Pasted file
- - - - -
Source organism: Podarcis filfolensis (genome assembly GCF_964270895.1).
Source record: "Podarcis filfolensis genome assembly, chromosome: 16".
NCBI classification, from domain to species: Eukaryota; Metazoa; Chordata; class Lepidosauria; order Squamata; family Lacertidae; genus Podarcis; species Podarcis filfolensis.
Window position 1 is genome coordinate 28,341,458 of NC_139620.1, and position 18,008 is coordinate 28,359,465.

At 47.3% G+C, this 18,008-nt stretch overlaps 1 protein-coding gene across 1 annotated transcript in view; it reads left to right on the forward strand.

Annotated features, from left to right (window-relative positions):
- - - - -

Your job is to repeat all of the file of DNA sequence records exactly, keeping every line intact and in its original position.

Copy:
Source organism: Podarcis filfolensis (genome assembly GCF_964270895.1).
Source record: "Podarcis filfolensis genome assembly, chromosome: 16".
NCBI classification, from domain to species: Eukaryota; Metazoa; Chordata; class Lepidosauria; order Squamata; family Lacertidae; genus Podarcis; species Podarcis filfolensis.
Window position 1 is genome coordinate 28,341,458 of NC_139620.1, and position 18,008 is coordinate 28,359,465.

At 47.3% G+C, this 18,008-nt stretch overlaps 1 protein-coding gene across 1 annotated transcript in view; it reads left to right on the forward strand.

Annotated features, from left to right (window-relative positions):